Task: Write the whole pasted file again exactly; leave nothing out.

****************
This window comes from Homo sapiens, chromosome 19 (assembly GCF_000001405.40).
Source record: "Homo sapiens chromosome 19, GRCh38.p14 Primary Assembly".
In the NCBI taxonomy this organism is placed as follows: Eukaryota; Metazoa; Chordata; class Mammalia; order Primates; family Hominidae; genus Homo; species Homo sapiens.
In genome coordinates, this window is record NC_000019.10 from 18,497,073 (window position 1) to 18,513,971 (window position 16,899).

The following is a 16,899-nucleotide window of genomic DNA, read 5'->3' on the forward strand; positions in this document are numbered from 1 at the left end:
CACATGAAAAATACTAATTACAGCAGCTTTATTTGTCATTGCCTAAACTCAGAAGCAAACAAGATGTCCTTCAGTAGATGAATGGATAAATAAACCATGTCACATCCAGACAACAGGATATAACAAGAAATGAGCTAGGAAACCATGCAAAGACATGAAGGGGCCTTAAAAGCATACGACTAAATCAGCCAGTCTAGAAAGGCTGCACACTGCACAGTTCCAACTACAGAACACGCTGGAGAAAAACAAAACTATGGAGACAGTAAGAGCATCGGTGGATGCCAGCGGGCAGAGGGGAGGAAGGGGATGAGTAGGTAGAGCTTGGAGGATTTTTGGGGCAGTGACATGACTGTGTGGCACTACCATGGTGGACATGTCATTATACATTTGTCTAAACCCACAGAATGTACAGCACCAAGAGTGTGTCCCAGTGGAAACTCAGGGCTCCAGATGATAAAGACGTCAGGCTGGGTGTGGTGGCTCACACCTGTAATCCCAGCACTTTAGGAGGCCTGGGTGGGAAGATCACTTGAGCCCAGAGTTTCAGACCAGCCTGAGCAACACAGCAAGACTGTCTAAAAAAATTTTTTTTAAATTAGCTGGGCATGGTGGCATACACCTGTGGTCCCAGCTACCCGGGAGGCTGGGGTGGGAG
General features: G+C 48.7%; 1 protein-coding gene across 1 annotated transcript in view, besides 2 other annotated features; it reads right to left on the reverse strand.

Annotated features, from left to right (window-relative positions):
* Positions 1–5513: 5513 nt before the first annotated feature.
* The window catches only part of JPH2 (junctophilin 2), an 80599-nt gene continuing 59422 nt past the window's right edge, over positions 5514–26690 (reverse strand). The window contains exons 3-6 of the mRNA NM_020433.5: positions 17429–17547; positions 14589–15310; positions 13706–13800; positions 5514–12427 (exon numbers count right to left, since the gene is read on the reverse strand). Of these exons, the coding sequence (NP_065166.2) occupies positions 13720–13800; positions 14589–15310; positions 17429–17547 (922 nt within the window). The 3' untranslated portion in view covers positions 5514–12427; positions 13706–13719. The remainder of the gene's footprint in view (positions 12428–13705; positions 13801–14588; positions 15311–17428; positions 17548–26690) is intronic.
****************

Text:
This window comes from Homo sapiens, chromosome 19 (assembly GCF_000001405.40).
Source record: "Homo sapiens chromosome 19, GRCh38.p14 Primary Assembly".
In the NCBI taxonomy this organism is placed as follows: Eukaryota; Metazoa; Chordata; class Mammalia; order Primates; family Hominidae; genus Homo; species Homo sapiens.
In genome coordinates, this window is record NC_000019.10 from 18,497,073 (window position 1) to 18,513,971 (window position 16,899).

The following is a 16,899-nucleotide window of genomic DNA, read 5'->3' on the forward strand; positions in this document are numbered from 1 at the left end:
CACATGAAAAATACTAATTACAGCAGCTTTATTTGTCATTGCCTAAACTCAGAAGCAAACAAGATGTCCTTCAGTAGATGAATGGATAAATAAACCATGTCACATCCAGACAACAGGATATAACAAGAAATGAGCTAGGAAACCATGCAAAGACATGAAGGGGCCTTAAAAGCATACGACTAAATCAGCCAGTCTAGAAAGGCTGCACACTGCACAGTTCCAACTACAGAACACGCTGGAGAAAAACAAAACTATGGAGACAGTAAGAGCATCGGTGGATGCCAGCGGGCAGAGGGGAGGAAGGGGATGAGTAGGTAGAGCTTGGAGGATTTTTGGGGCAGTGACATGACTGTGTGGCACTACCATGGTGGACATGTCATTATACATTTGTCTAAACCCACAGAATGTACAGCACCAAGAGTGTGTCCCAGTGGAAACTCAGGGCTCCAGATGATAAAGACGTCAGGCTGGGTGTGGTGGCTCACACCTGTAATCCCAGCACTTTAGGAGGCCTGGGTGGGAAGATCACTTGAGCCCAGAGTTTCAGACCAGCCTGAGCAACACAGCAAGACTGTCTAAAAAAATTTTTTTTAAATTAGCTGGGCATGGTGGCATACACCTGTGGTCCCAGCTACCCGGGAGGCTGGGGTGGGAG
General features: G+C 48.7%; 1 protein-coding gene across 1 annotated transcript in view, besides 2 other annotated features; it reads right to left on the reverse strand.

Annotated features, from left to right (window-relative positions):
* Positions 1–5513: 5513 nt before the first annotated feature.
* The window catches only part of JPH2 (junctophilin 2), an 80599-nt gene continuing 59422 nt past the window's right edge, over positions 5514–26690 (reverse strand). The window contains exons 3-6 of the mRNA NM_020433.5: positions 17429–17547; positions 14589–15310; positions 13706–13800; positions 5514–12427 (exon numbers count right to left, since the gene is read on the reverse strand). Of these exons, the coding sequence (NP_065166.2) occupies positions 13720–13800; positions 14589–15310; positions 17429–17547 (922 nt within the window). The 3' untranslated portion in view covers positions 5514–12427; positions 13706–13719. The remainder of the gene's footprint in view (positions 12428–13705; positions 13801–14588; positions 15311–17428; positions 17548–26690) is intronic.